This post is the first in a three-part Blogging Fellows series on equity, diversity, and inclusion. Read the full series.
On the heels of the National Innovation Summit for Arts & Culture, where the final “fishbowl” discussion ignited a discourse on race and inclusion, the topics of equity, diversity, and inclusion have become prevalent in recent online conversations within the arts community. Since participating in Theatre Communications Group’s Fall Forum (#TCGFF) Twitter conversation and a recent HowlRound Weekly Howl on diversity and equity, one question has been on my mind: does the lack of diversity among arts leadership indicate our own failings? What approaches should arts leaders and organizations consider to achieve diverse arts leadership?
An uncomfortable truth
As an artist and arts leader of color, it is uncomfortable for me to admit that I have yet to interview for a job and see another person of color on the other side of the table. If you are a qualified arts leader of color, knowing that the audience and staff of a theatre company looks nothing like you or your diverse population of friends could potentially ostracize you from joining an institution. While I have been fortunate to interact with a great number of boards of trustees, the setting of a board meeting is not often representative of a wide range of identities or experiences. That is not to say I have ever felt significant tension when attending any of these meetings, but I am of the opinion that there is an astounding amount of comfort with the way things are.
Leadership must open up the conversation and make a commitment
In the future, the leaders of innovative arts institutions must be able to connect with communities that represent a range of race, class, age, sexuality, and disability identities and experiences. If we are to make the arts more inclusive, organizational leaders must commit to opening up the conversation about diversity and constructively address it with members of a community, staff and board. In order to do this, these leaders must acknowledge that both participation in the arts – and the opportunity to shape what that participation looks like from an administrative role – should not be cultural privileges for the few.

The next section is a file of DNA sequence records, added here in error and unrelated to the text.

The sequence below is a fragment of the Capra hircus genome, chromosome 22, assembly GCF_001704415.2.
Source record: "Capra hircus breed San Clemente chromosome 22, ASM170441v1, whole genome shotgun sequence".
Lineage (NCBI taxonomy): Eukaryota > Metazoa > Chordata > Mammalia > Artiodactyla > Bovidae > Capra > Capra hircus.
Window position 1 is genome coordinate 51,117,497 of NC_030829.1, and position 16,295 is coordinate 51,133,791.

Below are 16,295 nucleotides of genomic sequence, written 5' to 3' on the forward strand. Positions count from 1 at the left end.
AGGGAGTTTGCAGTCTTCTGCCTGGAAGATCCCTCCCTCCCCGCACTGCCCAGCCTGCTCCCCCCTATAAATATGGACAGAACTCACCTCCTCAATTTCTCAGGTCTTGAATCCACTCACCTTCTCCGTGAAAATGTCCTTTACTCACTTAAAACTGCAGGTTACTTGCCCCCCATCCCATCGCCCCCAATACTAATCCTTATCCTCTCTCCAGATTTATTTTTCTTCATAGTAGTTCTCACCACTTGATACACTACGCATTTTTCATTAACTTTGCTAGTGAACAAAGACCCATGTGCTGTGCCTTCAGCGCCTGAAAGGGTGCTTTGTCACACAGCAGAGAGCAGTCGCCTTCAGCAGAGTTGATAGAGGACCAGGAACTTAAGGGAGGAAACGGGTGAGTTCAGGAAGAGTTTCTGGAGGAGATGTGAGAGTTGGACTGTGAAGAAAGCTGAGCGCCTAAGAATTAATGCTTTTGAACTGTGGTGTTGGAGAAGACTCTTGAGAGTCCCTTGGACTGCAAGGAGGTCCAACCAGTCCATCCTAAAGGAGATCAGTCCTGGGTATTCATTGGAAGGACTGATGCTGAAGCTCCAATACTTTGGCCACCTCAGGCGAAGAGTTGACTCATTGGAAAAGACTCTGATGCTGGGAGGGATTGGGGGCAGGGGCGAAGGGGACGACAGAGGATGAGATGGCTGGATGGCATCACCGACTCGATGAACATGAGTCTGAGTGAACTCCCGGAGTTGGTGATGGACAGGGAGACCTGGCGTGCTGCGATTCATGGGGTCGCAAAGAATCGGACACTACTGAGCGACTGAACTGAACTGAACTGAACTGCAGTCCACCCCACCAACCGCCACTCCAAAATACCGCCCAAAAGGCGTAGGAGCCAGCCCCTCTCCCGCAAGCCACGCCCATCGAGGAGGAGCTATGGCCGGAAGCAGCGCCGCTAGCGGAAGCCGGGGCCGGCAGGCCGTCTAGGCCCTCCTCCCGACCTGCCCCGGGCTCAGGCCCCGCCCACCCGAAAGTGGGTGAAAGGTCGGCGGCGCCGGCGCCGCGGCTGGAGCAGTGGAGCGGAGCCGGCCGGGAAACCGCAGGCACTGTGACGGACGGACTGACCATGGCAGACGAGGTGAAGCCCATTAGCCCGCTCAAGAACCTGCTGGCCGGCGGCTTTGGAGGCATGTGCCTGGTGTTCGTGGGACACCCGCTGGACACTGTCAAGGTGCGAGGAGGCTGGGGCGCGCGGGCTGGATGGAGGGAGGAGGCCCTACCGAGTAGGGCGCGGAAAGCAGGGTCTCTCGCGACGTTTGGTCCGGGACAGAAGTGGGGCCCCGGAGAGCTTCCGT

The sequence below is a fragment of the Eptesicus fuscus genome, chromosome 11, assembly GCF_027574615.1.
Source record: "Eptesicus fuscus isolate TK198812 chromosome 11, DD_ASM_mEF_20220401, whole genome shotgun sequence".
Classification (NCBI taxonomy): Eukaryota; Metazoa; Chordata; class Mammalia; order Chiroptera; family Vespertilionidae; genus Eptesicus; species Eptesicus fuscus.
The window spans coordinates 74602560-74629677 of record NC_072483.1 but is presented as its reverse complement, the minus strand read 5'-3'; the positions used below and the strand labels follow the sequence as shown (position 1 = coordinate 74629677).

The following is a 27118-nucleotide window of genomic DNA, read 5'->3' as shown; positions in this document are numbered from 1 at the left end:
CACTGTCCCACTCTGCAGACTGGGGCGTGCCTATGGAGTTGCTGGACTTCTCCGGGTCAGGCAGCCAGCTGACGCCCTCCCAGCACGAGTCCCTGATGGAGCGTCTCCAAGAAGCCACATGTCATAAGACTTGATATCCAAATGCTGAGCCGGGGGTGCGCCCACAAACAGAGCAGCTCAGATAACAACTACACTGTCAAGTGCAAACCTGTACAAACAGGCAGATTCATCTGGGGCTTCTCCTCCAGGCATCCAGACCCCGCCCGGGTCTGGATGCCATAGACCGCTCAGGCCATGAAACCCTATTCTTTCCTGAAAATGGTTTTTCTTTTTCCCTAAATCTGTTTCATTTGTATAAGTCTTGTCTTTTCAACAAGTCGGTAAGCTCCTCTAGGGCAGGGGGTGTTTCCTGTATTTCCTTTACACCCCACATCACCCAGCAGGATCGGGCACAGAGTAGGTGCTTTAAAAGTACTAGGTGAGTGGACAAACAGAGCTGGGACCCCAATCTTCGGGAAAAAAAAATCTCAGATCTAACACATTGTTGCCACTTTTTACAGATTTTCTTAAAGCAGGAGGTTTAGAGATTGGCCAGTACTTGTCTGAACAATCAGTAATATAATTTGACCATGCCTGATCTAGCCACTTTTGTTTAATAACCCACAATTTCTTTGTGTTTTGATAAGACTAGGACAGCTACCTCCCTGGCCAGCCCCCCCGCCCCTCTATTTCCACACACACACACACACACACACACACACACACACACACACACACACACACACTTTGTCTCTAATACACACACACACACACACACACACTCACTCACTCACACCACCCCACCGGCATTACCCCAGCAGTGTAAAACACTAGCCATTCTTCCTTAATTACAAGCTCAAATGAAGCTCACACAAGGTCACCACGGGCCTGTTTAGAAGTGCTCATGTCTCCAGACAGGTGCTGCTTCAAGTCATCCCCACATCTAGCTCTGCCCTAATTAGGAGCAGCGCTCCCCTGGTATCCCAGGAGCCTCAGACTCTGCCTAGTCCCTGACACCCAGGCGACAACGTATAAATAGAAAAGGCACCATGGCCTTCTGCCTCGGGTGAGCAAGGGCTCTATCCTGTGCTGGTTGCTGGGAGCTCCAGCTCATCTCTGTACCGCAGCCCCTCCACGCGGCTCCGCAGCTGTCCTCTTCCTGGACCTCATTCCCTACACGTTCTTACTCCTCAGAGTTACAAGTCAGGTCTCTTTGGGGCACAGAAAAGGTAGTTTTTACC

Future staff and boards of arts organizations
As I tweeted in one of my online discourses, no theatre can be its best self without actively formulating a long-term solution to making the arts more inclusive – a solution that should encourage staff and boards to be inclusive, as well. In order to connect with a diverse range of communities and individuals, arts organizations’ boards must be equipped to represent and consider the experiences of those communities – and if they aren’t already connected to those individuals, they should be encouraged to meet some new people. Boards need to be socially and institutionally aware enough to recognize that diversity, like term limits, should be a necessary function for optimal productivity in supporting our cultural arts institutions to the best of their ability.
Addressing how diversity positively impacts your mission and public perception as an institution is a conversation that field leaders must act upon in hiring practices and board cultivation. The possibilities for prioritizing diversity should be a conversation that arts institutions share with one another and implement regularly as a best practice. Someday, I want to be part of an arts and culture field where offices, boardrooms, and gala attendees of organizations reflect the world we live in. But will this ever be a priority?